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Diana M. Cárdenas



After having created works such as Construcciones Ilusorias (Illusory Constructions), Debrís, and Vestigio (Vestige), artist Jaime Franco now presents the exhibition entitled Rastro (Trace). Curated by Ana María Escallón, the exhibition opened at the Museo de Artes Visuales of the Universidad Jorge Tadeo Lozano. It consists of large-format paintings on canvas and two other large works created directly on the museum wall. These images explore fields such as human perception, philosophical fundamentals, and mathematical principles.

Relying on the architectonic structure found in paintings such as The Marriage of the Virgin by Raffaello Sanzio da Urbino, Franco creates reconstructed versions with the aid of a computer program. The initial drawings created in AutoCAD are exposed and accompanied by some written words such as "Vestige", "Trace" and "Insignia", words that defined and guided the exhibition-drawings toward a structural principle from which a series of drawings was generated. It is at this point that the process of abstraction commences once the image has been resolved in a clearly rational manner. It is then intuitively reinterpreted on the canvas by the insertion of structures inside the pictorial images; therefore, it is a process that involves modifying, layering, superimposing, and reproducing.

Through the representation of architectural places, Franco explores and evidences the vulnerability of mankind, the ambition with which we attempt to construct part of our history, and the unavoidable mark left by the passing of time on each of our creations. Rastro points to things that disappear. From his point of view and the surveying gaze that he exercises in these ways of seeing, Franco encounters a sort of continuous low pitch that structures and surveys, modulates and creates resonances within the context of the existing differences, that establish continuities in temporal discontinuities.

This is the way that we observed how the Jaime Franco abstractions are the result of a process of reinterpretation and analysis achieved through the geometrical, mathematical, and architectural study of several objects or constructions that were also, at some given point, the product of interpretation. Franco utilized unconventional materials such as clay and sulfur to create the work in part because their ephemeral, malleable, and fortuitous nature underscores the unavoidable marks that the passing of time leaves on mankind’s every single creation.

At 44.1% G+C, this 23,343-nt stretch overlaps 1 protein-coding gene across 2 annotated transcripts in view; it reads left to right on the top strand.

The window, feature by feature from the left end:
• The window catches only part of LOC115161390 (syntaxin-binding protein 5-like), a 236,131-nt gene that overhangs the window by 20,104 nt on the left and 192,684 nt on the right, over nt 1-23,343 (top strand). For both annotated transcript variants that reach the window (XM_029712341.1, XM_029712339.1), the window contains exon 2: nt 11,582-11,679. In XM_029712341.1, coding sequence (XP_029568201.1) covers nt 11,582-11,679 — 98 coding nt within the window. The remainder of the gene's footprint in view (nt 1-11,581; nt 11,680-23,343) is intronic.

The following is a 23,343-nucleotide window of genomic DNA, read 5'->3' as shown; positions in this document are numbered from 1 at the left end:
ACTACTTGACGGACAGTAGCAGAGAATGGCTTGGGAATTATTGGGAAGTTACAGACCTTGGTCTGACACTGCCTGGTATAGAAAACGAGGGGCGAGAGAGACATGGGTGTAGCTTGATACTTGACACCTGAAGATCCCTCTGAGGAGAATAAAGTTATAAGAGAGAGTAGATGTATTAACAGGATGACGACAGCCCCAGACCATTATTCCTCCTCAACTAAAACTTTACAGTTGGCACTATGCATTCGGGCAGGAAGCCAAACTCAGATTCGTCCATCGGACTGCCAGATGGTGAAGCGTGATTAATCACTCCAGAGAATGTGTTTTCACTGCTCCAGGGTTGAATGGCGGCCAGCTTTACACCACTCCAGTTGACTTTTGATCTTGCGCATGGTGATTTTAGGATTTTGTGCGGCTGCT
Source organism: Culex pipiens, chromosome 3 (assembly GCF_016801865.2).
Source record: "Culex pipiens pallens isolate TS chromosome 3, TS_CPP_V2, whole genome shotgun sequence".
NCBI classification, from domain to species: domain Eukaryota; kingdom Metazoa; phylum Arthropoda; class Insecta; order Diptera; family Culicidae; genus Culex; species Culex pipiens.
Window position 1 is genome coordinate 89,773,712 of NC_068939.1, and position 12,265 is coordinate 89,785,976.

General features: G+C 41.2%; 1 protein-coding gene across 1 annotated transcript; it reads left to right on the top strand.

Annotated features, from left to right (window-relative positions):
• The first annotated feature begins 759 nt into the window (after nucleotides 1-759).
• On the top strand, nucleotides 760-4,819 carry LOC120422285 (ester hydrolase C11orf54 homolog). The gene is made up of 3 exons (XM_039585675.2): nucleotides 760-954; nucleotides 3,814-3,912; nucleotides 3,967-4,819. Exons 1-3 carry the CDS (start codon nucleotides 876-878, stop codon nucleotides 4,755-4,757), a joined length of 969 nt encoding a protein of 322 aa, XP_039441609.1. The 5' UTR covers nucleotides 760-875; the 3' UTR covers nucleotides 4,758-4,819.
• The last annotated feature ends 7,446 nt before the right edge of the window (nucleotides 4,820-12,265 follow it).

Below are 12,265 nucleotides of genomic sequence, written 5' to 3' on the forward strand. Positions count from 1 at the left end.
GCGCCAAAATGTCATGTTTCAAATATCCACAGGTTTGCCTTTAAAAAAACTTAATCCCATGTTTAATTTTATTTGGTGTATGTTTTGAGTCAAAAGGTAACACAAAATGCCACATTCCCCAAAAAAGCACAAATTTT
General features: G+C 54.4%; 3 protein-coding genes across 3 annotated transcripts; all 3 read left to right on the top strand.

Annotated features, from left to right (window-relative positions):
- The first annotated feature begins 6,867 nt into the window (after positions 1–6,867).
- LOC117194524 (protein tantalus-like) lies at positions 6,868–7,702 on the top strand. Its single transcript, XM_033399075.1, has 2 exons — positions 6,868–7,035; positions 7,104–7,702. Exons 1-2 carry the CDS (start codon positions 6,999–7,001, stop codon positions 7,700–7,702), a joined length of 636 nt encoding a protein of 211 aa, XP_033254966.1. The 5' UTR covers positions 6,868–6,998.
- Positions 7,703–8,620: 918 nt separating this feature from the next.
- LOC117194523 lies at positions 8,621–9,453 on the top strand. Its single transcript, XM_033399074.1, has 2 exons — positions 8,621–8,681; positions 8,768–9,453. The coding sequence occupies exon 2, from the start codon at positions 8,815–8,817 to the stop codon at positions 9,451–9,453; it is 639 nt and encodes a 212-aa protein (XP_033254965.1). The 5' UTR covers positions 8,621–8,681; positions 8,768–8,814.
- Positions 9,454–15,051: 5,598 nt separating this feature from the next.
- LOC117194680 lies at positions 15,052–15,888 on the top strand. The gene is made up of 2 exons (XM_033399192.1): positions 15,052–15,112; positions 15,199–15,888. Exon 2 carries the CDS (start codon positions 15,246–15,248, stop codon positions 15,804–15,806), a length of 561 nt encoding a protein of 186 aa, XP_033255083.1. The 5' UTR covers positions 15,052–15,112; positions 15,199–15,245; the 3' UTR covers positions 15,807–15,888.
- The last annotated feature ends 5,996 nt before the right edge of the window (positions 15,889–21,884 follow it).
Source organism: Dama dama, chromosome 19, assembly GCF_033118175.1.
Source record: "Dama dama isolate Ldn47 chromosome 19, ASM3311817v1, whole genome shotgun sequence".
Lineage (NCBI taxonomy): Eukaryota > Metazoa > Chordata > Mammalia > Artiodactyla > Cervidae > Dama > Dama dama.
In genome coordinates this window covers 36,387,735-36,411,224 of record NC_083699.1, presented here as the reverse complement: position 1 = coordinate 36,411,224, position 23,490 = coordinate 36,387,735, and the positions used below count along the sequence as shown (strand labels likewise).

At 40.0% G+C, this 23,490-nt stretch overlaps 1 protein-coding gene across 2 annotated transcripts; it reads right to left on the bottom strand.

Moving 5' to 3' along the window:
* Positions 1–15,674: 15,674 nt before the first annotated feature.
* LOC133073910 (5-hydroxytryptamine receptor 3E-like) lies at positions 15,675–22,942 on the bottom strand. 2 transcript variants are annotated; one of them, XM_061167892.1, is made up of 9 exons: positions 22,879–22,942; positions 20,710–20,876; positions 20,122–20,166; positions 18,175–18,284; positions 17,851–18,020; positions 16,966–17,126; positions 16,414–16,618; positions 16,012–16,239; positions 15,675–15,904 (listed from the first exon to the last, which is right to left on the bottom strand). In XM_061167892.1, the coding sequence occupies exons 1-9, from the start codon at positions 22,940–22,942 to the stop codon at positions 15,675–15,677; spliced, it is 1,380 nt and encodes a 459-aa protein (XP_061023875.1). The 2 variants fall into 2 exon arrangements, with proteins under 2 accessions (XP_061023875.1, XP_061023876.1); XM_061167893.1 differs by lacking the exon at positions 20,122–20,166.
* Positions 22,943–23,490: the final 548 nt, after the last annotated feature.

For Jaime Franco, the process of elaboration of the work is as important as the final result. It is through an exercise of abstraction of the objects or constructions that a new image is obtained an outcome that is very difficult to foresee. The images in the Rastro exhibition share in common the fact that they are not the result of rigorous calculus, precision, and construction exercises designed to make us aware of structural loss due to entropy or declassification.

The final images reveal the processes involved in the realization of the work. Through the various traces and layers of paint emerge the transformations undergone by the original object in order to arrive to its point of abstraction. Franco affirms that his paintings can be seen as the remnants in a battlefield, which suggests that the process of the work’s creation has been captured on each canvas. 
The culture of referents is a constant element in Franco’s work.


However, they not only permeate the visual and conceptual realms that they themselves generate, as the artist’s approach also resorts to referents from other disciplines belonging to several periods and cultures.

Notwithstanding the clear references to the linear traces of the buildings, Franco’s images achieve a surprising degree of unity. They share many elements in common: they are all prodigious images that are completely uninhabited and rich in graphic elements marked by vertical and cylindrical accents. 
Jaime Franco’s paintings are free from many formal constraints. They do not require the use of grids as references to render the traces as these actually emerge from an analysis of the structures, patches, and accidents on the canvas or to communicate new and intuitive emotions. Instead, his freer approach ensures the expression of a completely open chromatic universe.





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